Champion of the feminist aesthetic, Phalle’s sculptures and paintings have made her one of art’s most important outsiders
You’ve seen them before. Those colourful stylised ladies with tiny heads and plenty of ass, but many wouldn’t know that these bright, pop characters found in gift shops around the world were created by one of the most inventive female artists of the 20th century.
Saint Phalle was born in 1930 in France, the daughter of a French aristocratic banker who had lost the family fortune in the 1929 stock market crash. She grew up in New York and Connecticut, often in convent schools, where she gained a rebellious reputation. At 14, she was expelled for painting the fig leaves on school statues red. After graduating (from another school), she worked as a model, appearing on the covers of Life andVogue, and in the pages of Harpers Bazaar. By the age of 18, she had eloped with an affluent youth and moved to Paris. After a nervous breakdown in 1953, she decided to focus all of her energy on art. She became fascinated by outsider and naïve art. For Saint Phalle, it provided a way to make something outside the narrow confines of the Modernist abstraction that was dominating the avant-garde. Instead, she looked at people like Joseph Ferdinand Cheval, a postman who created a fantastical outsider art palace in the village of Drome, and the champion of Art Brut, Jean Dubuffet.
After splitting from her first husband, Saint Phalle met, and began to collaborate with, the Swiss artist Jean Tinguely. He had made his name creating crazy kinetic sculptures out of metal detritus – and inspired her move into sculpture. Within the year he had split from his wife and was living with Saint Phalle. He later became her second husband and it was during this early period that she began to create violent, textured assemblages. She embedded axes, razors and other found objects into white-plastered canvases, later incorporating toys, guns and religious ephemera.
The reliefs were thick with objects and dripping with paint. Around this time, she also became part of the Nouveau Réaliste group of artists who were deliberately resisting the heavy, serious Modernism that was dominating the art world. Instead, like their American counterparts Robert Rauschenberg and Jasper Johns, they looked to Dada and Duchamp. In fact, Johns and Rauschenberg helped to install Saint Phalle’s very first solo show.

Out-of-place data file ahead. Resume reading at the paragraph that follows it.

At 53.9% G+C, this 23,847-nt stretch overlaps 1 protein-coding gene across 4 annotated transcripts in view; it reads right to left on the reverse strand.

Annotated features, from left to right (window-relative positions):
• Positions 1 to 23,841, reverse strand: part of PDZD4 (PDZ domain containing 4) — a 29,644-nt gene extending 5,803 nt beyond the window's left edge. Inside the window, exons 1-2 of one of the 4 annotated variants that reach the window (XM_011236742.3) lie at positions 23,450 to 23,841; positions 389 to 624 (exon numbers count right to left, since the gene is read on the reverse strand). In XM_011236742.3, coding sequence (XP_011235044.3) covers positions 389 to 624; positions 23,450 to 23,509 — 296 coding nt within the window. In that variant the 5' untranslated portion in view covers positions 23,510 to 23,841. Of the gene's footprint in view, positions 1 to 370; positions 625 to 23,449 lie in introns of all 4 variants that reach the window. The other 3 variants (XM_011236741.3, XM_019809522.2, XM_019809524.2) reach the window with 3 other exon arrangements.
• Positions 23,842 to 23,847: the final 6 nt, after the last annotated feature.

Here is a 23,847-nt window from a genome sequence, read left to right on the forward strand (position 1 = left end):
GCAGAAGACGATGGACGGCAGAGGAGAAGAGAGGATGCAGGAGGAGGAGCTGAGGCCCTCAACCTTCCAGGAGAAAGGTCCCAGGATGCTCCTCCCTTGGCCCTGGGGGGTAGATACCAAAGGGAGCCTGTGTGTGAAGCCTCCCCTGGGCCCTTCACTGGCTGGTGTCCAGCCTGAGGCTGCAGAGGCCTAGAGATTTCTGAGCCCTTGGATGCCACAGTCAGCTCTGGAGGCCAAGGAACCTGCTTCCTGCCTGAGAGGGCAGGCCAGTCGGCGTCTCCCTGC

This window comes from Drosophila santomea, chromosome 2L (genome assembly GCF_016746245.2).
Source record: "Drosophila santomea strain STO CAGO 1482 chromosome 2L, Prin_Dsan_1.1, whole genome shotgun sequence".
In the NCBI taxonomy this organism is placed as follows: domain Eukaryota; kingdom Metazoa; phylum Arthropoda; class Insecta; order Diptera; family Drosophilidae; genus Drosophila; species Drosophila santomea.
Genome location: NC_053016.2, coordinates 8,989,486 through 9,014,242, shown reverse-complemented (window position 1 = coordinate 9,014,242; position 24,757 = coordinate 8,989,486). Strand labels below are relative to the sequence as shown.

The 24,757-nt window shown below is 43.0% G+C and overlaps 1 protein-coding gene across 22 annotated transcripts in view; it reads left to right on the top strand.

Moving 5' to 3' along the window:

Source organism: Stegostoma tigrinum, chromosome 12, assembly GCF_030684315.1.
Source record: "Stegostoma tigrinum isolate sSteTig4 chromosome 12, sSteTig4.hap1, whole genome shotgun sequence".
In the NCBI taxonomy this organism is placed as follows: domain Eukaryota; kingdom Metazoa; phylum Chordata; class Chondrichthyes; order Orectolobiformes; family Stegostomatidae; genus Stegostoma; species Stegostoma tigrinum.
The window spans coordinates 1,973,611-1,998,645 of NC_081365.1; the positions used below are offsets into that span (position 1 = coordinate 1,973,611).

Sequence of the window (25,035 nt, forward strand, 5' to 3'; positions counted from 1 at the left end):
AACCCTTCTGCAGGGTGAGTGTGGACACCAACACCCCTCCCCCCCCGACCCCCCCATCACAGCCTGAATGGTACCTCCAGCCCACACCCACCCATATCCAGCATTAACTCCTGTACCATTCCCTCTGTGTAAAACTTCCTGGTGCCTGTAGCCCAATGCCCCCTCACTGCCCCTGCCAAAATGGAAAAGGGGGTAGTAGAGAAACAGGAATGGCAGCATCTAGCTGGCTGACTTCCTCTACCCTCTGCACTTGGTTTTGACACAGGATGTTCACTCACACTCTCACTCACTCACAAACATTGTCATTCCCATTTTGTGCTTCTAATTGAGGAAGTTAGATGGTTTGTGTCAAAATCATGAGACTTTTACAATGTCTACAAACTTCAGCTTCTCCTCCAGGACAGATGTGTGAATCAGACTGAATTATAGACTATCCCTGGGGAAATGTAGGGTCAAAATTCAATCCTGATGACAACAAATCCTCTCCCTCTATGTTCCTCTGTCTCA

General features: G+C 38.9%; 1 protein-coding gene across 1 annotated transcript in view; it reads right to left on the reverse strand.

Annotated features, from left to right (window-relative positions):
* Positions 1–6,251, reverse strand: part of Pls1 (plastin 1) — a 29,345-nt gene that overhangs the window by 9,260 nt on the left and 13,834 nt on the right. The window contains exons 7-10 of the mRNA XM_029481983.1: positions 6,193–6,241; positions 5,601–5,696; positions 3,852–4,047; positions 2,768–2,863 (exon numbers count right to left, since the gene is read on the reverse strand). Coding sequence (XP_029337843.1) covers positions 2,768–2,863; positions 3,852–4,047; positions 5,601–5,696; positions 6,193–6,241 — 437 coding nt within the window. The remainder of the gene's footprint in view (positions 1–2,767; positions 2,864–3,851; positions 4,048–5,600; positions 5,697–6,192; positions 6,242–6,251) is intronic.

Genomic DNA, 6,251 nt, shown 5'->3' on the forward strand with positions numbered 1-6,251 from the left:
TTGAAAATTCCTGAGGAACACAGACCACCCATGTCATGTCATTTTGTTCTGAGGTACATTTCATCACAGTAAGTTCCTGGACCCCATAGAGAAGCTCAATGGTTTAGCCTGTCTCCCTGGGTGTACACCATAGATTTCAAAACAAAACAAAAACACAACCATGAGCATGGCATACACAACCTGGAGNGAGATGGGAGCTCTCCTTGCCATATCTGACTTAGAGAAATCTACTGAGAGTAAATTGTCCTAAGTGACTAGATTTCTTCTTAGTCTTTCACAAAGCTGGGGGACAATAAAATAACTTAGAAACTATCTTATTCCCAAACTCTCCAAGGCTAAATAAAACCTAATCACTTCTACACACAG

Saint Phalle really made her name in 1961 with her shooting paintings. She would attach containers of coloured liquid paint into her sculptural paintings that would burst when hit by bullets. People would line up to shoot the art at openings, watching as blasts of colour splattered like blood over the work. It was a hugely brave and innovative thing to do. Other people have used guns in art in her wake – but she was the first. “Ever since Surrealist godfather André Breton stated that the simplest surrealist act consists of dashing down the street, pistol in hand, firing blindly, visual art has forged an immanent engagement with the gunshot as a spontaneous, violent and shocking moment of creativity,” enthuses Seventeen gallery curator Paul Pieroni. “Saint Phalle predates a whole line of trigger-happy creators, from the ultra-extreme American performance artist Chris Burden having himself shot in the arm in the name of experimental performance in 1971, to Burroughs’s buckshot and spray-paint shotgun sculptures of the late 80s.”
“I was shooting at myself – I was shooting my own violence and the violence of the times” – Niki de Saint Phalle
- Text Francesca Gavin
Taken from the March 2008 issue of Dazed
Saint Phalle organised no less than 12 shootings between 1961 and 1963, often dressed in a white all-in-one bodysuit and black, shiny boots. “I was shooting at myself, at society with its injustices,” she wrote. “I was shooting my own violence and the violence of the times.”
Exposition Niki de Saint Phalle du 17 Septembre 2014 au 02 Février 2015 dans les Galeries nationales du Grand Palais
Saint Phalle said, “Communism and Capitalism have failed. I think the time has come for a new matriarchal society.”
“I love the round, the curves, the undulation, the world is round, the world is a breast” – Niki de Saint Phalle
More here: http://www.ina.fr/contenus-editoriaux/articles-editoriaux/niki-de-saint-phalle-l-autodidacte-engagee/
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